My last post dealt with the “dangers” of progressive churches. Fundagelicals don’t like Progressives because their questions undermine Fundagelical’s absolute authority and that is seen as a threat to their power. How do you spot a Progressive church and avoid getting sucked into it? Well according to the website the second danger sign is “Feelings are emphasized over facts.” The webpage says,

In Progressive churches, personal experiences, feelings, and opinions tend to be valued above objective truth. As the Bible ceases to be viewed as God’s definitive word, what a person feels to be true becomes the ultimate authority for faith and practice.

Comments you might hear:

  • That Bible verse doesn’t resonate with me…
  • I thought homosexuality was a sin until I met and befriended some gay people…
  • I just can’t believe Jesus would send good people to hell…

This statement, of course, isn’t true. Fundagelicals love to claim “Objective fact.” when what they really mean is “How we interpret the Bible.” There has always been theological disagreement, and there always will be. Fundagelicals claim their interpretations as facts and Progressives claim their interpretations as . . . interpretations. Progressives are just honest about it.

Does that mean we can’t know the truth? No, it means that we can through careful study, proper context, and good interpretive methodology find with reasonable certainty what truth the scriptures are trying to teach us.

When a Progressive says, “That part of the Bible doesn’t resonate with me” what it means is I want to study this more, I want to engage this verse and dig deep to make sure this “truth” is reasonable. Fundagelicals do not want people questioning their teaching and enforce it with the fear of excommunication and the labels of backslider, heretic, or apostate.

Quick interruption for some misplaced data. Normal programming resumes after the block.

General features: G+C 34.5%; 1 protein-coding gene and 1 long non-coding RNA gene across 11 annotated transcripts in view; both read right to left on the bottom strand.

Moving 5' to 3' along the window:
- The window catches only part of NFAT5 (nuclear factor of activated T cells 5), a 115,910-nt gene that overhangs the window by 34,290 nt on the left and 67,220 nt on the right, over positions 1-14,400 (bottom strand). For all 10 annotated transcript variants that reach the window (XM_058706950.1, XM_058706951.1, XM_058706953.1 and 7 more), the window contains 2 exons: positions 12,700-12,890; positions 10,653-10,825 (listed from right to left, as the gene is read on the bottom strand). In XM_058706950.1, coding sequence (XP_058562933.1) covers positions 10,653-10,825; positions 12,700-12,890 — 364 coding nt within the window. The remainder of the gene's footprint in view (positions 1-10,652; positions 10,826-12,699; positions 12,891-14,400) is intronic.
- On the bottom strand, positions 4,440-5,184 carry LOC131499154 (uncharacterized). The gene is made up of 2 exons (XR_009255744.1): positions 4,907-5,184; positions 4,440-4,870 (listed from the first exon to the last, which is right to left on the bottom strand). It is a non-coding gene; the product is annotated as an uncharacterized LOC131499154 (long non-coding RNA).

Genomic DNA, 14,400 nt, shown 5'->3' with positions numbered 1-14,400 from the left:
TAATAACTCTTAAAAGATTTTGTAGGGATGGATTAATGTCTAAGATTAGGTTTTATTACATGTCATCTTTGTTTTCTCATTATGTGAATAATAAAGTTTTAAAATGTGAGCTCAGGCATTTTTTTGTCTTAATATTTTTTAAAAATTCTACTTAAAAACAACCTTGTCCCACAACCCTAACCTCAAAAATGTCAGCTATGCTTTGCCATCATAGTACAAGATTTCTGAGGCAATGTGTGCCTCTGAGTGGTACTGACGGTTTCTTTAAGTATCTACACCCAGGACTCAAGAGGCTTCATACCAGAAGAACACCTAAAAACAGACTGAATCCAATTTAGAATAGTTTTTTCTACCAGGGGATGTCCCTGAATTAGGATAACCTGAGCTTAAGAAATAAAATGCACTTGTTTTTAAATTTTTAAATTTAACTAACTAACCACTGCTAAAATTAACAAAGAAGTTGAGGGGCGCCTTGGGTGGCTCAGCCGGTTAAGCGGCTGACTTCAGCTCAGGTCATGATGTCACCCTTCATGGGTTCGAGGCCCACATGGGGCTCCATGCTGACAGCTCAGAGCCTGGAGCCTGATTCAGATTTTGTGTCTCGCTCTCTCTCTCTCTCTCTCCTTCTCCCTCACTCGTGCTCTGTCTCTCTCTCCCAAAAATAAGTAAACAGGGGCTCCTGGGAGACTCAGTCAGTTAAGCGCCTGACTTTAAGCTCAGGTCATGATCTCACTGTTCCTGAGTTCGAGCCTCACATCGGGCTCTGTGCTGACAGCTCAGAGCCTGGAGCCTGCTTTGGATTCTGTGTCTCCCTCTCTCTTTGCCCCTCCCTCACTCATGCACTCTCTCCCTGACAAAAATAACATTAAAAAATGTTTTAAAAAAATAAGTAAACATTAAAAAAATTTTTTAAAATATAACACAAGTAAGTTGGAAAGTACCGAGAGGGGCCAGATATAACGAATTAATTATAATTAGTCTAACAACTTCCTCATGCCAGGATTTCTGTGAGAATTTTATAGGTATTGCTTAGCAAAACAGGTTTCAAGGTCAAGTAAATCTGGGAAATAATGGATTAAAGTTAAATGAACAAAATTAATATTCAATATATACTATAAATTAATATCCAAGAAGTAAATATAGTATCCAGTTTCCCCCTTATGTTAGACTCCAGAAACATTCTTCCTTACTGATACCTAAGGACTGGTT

When a Progressive says, “I thought homosexuality was a sin until I met and befriended some gay people” what that means is that instead of demonizing and marginalizing gay people, which is against the teachings of Jesus, Progressives see the  Holy Spirit at work in their lives of LGBTQ Christians and gone back to examine scripture. There are now so many books debunking the Fundagelical condemnation of homosexuality that to continue to condemn the LGBTQ community is, at worst, to willfully refuse to remove false teaching from the church and at best, to chose to live in ignorance.

When a Progressive says “I just can’t believe Jesus would send people to hell” it means that they have examined the life and character of Jesus and are finding the doctrine of hell to be inconsistent with what he taught and lived. It also means that they have studied the development of the doctrine of hell and found it to be a later addition to Christian doctrine and not in the teachings of the Old Testament, Jesus, or the New Testament. Progressives have found that the development of the doctrine of hell simply doesn’t have a firm Biblical basis.

These statements aren’t based on feelings; they are based on careful examination of the Bible, doctrine, context, history, tradition and a host of other factors. The scholarship on the side of the Progressive church far outweighs the Fundagelical’s false appeal to their so-called “objective truth.” Objective truth for them isn’t objective; it is simple blind adherence to a set of propositional statements that they were told can’t be questioned, or else they will lose their faith.

Is it any wonder that Mark Noll, in his book, The Scandal of the Evangelical Mind, say that the scandal is that they don’t have a mind?

Disagreeing with Fundagelical doctrine isn’t a whim or feeling; it is a reformation. It is an attempt to find the truth rather than simply claiming to have it.

Thanks for reading, don’t forget to like the post and subscribe if you haven’t already. You can watch my vlog at Rev’s Reels on YouTube. You can also follow me on Facebook and Twitter. Join me and a bunch of other former Fundagelicals at Open Door Ministries in Westminster at the Westminster Mall.